In general decreasing the displacement only, leaving all else as is, the smaller displacement engine will have to go to a higher rpm to create the same port flow and VE so the power band moves upward.
However looking at the 300 six we see that the port is undersized for the displacement as shown by the increase in torque off idle as the valve duration increases.
That makes it possible for the 240 to have a low rpm crossover point where it has a slightly better VE than the 300 but the 300 will have more torque over the entire rpm range simply from the fact that it has 25% more displacement than the 240.

When the intake system allows port reversion at lower rpm so there is a well defined power band (instead of flat torque curve), reducing displacement significantly reduces the low rpm VE and torque and while the power band moves upward it also becomes shorter.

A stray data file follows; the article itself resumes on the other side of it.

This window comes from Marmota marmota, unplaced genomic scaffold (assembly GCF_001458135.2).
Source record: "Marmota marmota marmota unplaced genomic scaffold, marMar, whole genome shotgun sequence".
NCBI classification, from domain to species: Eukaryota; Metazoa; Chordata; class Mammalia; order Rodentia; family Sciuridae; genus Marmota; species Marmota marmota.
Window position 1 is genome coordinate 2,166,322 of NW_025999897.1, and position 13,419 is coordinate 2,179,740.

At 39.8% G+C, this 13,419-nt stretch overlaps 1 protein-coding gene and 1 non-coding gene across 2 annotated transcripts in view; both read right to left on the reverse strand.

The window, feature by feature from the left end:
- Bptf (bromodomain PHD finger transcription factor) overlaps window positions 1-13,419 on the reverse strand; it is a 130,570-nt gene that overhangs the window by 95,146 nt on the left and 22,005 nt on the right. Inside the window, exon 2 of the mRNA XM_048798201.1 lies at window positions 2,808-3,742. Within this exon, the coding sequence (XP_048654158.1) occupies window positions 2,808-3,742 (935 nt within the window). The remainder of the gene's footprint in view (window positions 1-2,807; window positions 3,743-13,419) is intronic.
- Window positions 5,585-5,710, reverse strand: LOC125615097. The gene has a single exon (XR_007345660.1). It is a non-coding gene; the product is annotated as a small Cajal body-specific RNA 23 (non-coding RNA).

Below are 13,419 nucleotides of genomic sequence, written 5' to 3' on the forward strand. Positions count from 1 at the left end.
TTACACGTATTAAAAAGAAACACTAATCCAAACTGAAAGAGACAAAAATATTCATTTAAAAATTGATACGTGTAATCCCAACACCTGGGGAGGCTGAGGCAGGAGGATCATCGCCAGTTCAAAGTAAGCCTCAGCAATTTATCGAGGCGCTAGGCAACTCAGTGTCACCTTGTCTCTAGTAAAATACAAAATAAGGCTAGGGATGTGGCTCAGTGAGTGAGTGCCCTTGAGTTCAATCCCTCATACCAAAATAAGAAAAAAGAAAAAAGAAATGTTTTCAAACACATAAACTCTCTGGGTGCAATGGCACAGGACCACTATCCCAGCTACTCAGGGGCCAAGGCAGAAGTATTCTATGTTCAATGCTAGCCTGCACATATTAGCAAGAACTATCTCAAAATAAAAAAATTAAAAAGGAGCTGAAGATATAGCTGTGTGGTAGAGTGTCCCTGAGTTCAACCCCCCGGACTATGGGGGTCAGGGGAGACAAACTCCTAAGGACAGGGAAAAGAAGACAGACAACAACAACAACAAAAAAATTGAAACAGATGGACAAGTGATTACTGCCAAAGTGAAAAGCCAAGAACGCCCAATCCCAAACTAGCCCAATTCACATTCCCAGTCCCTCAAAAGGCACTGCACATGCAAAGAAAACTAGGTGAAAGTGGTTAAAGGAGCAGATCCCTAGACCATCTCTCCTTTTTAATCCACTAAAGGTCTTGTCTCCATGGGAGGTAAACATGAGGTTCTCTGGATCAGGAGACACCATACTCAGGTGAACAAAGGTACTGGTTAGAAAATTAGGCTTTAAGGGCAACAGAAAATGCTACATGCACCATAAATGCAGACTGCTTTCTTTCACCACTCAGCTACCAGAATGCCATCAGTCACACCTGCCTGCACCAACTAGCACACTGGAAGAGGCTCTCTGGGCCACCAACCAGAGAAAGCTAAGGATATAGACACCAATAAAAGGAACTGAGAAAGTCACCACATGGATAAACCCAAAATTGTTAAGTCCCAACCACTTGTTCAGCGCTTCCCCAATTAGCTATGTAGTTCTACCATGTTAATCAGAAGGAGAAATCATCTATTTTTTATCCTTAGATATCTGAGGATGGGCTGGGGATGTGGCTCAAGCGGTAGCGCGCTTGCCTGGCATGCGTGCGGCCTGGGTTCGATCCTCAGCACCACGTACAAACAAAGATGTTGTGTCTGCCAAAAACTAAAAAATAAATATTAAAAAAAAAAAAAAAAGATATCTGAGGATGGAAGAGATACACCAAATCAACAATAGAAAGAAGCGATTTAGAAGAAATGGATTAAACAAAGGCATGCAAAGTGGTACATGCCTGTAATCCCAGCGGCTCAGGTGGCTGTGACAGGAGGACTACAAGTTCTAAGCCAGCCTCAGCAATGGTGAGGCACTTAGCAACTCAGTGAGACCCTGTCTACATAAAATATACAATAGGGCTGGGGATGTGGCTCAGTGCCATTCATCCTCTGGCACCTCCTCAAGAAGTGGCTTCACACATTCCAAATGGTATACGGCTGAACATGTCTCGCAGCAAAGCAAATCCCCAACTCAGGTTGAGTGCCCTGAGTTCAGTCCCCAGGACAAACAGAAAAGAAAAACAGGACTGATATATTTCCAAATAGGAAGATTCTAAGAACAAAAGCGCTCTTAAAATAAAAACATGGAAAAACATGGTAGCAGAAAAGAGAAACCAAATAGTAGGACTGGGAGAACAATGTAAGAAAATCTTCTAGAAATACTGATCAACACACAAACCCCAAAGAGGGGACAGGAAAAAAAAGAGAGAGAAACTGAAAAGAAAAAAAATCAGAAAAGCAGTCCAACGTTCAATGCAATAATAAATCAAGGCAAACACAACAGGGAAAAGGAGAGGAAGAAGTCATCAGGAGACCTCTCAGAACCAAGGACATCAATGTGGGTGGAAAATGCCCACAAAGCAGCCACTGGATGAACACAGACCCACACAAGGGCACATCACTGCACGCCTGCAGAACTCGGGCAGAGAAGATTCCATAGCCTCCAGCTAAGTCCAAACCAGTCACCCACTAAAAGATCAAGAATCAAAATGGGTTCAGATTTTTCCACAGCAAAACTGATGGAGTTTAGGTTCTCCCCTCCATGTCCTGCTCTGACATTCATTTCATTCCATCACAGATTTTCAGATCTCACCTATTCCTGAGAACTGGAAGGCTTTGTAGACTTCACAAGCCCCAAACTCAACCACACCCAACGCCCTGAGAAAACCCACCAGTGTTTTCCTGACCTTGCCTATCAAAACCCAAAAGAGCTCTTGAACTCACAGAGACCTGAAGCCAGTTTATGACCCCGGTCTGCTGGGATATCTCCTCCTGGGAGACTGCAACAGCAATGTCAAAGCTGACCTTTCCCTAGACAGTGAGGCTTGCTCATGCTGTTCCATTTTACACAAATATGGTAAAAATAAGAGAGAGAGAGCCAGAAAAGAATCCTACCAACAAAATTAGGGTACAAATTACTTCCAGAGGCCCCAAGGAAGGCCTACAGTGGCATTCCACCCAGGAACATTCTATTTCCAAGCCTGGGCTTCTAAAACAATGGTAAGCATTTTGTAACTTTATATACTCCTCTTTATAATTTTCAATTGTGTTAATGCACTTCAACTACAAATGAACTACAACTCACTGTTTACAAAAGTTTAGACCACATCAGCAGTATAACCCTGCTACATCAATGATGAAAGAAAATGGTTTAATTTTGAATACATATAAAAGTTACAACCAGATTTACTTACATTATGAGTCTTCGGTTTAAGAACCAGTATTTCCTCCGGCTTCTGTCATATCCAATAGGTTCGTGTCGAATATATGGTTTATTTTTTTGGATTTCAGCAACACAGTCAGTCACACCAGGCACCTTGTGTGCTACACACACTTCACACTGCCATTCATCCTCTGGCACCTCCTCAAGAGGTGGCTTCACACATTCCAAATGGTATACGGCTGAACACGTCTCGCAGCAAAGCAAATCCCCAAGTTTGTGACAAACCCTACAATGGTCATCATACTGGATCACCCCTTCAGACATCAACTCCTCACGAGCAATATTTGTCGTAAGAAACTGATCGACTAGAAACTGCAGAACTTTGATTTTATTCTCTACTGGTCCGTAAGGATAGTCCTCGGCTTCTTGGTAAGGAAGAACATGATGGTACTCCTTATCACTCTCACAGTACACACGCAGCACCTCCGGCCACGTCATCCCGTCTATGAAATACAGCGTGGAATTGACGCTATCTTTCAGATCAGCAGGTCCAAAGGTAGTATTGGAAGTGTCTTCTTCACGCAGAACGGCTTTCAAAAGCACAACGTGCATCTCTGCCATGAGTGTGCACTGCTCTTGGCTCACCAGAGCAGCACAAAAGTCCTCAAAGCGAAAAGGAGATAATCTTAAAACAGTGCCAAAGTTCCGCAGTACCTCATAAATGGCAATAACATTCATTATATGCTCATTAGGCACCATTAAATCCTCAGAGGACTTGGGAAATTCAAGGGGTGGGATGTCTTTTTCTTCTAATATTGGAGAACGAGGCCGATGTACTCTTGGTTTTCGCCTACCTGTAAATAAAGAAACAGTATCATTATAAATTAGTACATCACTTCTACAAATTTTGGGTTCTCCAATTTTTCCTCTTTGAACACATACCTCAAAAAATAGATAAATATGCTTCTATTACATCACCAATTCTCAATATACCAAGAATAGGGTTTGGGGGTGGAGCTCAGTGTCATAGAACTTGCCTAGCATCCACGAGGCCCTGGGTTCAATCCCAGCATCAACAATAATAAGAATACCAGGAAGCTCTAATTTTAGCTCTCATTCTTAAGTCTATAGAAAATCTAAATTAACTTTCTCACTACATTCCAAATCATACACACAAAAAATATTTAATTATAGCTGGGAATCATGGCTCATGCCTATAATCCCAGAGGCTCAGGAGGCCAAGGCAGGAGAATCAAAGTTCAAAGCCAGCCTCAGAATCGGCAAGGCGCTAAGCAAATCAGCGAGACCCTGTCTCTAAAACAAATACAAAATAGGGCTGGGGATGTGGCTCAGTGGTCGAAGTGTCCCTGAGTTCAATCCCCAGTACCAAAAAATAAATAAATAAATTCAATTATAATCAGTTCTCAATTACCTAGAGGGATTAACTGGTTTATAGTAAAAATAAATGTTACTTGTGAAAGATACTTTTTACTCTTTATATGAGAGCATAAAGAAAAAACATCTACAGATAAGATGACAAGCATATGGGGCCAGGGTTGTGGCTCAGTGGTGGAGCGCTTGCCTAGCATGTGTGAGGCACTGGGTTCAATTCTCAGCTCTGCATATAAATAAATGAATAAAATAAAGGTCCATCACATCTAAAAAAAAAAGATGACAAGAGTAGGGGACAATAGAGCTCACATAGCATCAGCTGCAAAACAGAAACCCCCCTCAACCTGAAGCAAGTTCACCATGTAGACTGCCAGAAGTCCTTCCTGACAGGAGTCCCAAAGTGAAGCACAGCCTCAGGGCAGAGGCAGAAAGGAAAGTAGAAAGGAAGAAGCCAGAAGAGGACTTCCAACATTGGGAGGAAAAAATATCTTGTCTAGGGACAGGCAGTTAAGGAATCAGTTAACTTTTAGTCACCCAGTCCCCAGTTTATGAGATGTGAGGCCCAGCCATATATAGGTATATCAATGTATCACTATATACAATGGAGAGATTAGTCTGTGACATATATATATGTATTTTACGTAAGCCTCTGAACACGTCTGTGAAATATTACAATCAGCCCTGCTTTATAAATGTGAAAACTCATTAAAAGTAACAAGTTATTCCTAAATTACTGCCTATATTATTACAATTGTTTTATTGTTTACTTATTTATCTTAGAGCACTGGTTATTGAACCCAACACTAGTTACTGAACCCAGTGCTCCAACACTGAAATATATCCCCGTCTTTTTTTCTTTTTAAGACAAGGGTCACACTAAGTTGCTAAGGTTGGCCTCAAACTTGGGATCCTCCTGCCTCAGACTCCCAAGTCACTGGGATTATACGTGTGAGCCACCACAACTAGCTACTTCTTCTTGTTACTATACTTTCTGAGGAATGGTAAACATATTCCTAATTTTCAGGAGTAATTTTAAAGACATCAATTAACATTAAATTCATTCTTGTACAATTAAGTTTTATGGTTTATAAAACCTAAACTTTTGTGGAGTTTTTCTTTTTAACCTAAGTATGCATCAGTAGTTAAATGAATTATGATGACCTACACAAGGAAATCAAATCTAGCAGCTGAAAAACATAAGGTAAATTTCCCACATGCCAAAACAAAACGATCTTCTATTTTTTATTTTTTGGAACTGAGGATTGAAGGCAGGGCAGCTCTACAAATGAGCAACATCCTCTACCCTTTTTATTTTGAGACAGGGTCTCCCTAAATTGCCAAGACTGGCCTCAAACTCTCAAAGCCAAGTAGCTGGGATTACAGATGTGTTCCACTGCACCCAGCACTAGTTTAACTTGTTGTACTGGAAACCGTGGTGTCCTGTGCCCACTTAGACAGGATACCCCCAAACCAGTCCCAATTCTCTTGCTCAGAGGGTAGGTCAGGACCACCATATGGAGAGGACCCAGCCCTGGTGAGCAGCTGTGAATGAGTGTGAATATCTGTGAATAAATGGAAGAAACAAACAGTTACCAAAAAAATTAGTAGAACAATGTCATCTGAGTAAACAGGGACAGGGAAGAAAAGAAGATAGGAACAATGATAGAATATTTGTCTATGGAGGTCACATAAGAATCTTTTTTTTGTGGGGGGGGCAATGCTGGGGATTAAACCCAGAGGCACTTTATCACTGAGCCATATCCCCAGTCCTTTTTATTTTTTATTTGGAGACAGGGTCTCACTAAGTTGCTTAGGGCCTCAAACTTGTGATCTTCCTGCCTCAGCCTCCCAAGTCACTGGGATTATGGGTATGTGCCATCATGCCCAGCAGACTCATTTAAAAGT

One of my customers back in the late 1970s wanted more torque for his 1974 Z1 Kawasaki.
So we had his engine cases sleeved from 66mm to 76mm changing the engine displacement from 903cc to 1197cc.
We kept the stock cam and 28mm carbs and no port work to the head. The engine already had headers.
The 903 normally starts pulling hard at 5000 rpm and you shift at 8000 rpm.
When we finished there wasn't any power band to speak of, just a flat torque curve that would lift the front end off the pavement in first gear from 2500 rpm like it was a dirt bike.

In 1980 I did another 1197cc engine in a 1975 Z1 with a fully ported big valve head, "Hot" street cam, larger carbs and headers.
Now the engine started pulling at 4000 rpm and another hard pull at 7000 rpm, shift at 9500 rpm.
The owner only weighed 135 lbs. and he would run the 1/4 in 10.2 sec in full street trim including turn signals.